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Crude shock

Crude shock
Highlights

India’s burgeoning middle class may be heaving a sigh of relief these days. For, oil marketing companies led by public sector giant Indian Oil have refrained from revising petrol and diesel prices on daily basis in a week or so. But this relief is short-lived. Though oil companies have not admitted publicly, the much-awaited break in the price revision is apparently due to the Assembly

India’s burgeoning middle class may be heaving a sigh of relief these days. For, oil marketing companies led by public sector giant Indian Oil have refrained from revising petrol and diesel prices on daily basis in a week or so. But this relief is short-lived. Though oil companies have not admitted publicly, the much-awaited break in the price revision is apparently due to the Assembly elections in Karnataka where Bharatiya Janata Party (BJP), the main constituent of NDA government at the Centre, is leaving no stone unturned to recapture power.

A victory in Karnataka is crucial for the saffron party as it looks to gain foothold in South of Vindyas. Therefore, it’s no surprise that the Narendra Modi-led NDA government has taken the extreme step to put brakes on revision of petrol and diesel prices.

But with global crude oil prices rising day after day, it is very unlikely that the Centre will remain benevolent post the elections in the Kannada State. But the one which deserves the appreciation of a highest order from the Modi government is ‘oil god’. Crude oil price was at $115 per barrel when Gujarat strongman Modi took reins as Prime Minister in 2014.

Thereafter, price cooled down gradually, hitting a historic low of $28 a barrel in early 2016. That was blessing in disguise for India which meets 70-75 per cent of its crude oil needs through imports. But known for his clever political tactics, Modi used lower oil prices for his advantage by not passing on the benefit to end users. Instead, his government raised indirect taxes on petrol and diesel to shore up its coffers.

As consequence, petrol prices continued to remain high in the country despite crude prices ruling at historic lows. However, the luxury of cheaper crude did not last long as prices started climbing up in 2017. From $43 a barrel in June last year, prices went up by a whopping 48 per cent to $64 in November. And the price rise continued. With the talk of Saudi Arabia, the world’s largest oil producer, making efforts to take price to $100 in a year or so, crude oil is on fire now. It reached $73.04 per barrel on Wednesday. A US hedge fund manager went a step further and said that crude oil will rise up to $300 in a not so distant future.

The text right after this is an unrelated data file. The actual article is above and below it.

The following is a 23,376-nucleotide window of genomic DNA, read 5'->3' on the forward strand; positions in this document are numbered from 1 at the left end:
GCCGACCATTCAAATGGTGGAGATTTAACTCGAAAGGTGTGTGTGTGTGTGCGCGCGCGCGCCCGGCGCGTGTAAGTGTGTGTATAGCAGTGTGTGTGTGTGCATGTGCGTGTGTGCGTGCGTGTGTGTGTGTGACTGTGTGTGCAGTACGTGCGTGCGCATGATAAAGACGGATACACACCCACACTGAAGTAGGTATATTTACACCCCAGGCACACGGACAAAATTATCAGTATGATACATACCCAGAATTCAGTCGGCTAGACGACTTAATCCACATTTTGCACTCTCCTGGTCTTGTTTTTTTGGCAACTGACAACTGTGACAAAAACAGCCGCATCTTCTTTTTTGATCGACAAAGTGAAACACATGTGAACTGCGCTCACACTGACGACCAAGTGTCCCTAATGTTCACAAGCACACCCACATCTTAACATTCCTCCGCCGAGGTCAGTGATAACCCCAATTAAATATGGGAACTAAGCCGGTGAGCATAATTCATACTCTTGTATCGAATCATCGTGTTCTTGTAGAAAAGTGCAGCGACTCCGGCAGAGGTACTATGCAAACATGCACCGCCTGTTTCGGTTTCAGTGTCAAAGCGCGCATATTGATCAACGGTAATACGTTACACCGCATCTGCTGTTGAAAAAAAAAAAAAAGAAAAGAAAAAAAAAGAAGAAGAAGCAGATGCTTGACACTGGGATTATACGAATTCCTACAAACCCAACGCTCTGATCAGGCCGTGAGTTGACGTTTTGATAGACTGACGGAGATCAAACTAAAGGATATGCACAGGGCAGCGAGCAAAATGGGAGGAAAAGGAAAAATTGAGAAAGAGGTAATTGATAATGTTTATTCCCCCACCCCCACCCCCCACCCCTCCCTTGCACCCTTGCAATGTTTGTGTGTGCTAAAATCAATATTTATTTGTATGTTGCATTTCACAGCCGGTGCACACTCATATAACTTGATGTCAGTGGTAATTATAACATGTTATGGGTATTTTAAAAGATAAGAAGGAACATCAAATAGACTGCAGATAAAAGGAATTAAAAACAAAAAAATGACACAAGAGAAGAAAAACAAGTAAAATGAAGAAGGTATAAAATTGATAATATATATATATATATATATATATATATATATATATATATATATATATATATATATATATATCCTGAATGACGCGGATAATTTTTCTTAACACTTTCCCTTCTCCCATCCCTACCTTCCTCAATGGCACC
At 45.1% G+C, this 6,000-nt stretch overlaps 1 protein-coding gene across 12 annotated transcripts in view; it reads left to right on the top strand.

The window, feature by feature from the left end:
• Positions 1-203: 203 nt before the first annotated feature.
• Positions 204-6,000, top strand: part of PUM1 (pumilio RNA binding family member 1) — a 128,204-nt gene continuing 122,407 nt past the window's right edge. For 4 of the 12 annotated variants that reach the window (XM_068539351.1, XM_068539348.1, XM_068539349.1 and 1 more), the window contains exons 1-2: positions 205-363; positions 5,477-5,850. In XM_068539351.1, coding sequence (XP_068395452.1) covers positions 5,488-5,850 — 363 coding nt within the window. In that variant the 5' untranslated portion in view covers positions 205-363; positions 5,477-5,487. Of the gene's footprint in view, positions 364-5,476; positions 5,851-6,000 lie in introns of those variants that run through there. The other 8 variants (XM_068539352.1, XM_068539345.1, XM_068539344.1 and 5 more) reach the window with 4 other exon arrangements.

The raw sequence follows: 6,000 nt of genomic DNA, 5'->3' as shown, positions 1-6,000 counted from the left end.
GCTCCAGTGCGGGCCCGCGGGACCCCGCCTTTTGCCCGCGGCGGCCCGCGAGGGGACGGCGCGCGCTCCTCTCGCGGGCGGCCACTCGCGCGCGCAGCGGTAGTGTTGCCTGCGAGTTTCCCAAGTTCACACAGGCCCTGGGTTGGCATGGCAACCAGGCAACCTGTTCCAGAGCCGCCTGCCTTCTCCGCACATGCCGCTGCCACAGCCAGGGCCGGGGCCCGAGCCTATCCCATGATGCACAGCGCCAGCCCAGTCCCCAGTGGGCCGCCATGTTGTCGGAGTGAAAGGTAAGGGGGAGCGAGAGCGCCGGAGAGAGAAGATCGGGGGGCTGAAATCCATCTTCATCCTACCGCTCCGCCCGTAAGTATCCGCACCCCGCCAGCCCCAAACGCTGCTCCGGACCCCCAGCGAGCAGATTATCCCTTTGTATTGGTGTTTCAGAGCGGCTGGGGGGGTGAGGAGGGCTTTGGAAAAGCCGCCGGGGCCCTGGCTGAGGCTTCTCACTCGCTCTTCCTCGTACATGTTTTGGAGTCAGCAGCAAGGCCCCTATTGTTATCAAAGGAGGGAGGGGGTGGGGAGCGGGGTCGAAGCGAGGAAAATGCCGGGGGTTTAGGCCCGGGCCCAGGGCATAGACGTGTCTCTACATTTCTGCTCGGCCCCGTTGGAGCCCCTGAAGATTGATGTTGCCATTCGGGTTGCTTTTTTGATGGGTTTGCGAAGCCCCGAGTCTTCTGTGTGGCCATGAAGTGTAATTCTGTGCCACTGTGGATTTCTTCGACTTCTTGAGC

For a country like India, oil at $100 will put the economy in a tailspin. Therefore, the damage will unimaginable if price hits $300 mark. It goes without saying that higher oil prices will lead to increase in current account deficit (CAD). Estimates reveal that every one-dollar upswing in crude oil prices will leave a billion-dollar burden on CAD. We can imagine the adverse impact on Indian economy if the price crosses century mark. Interestingly, till now, the Modi government is passing the burden on to consumers.

As consequence, petrol and diesel prices have reached multi-year highs across the country. Going by what is happening now because of the Karnataka elections, the Centre may reduce taxes on petrol and diesel to ease burden on consumers before 2019 elections. But Indian economy will not escape from the shocks of crude oil.

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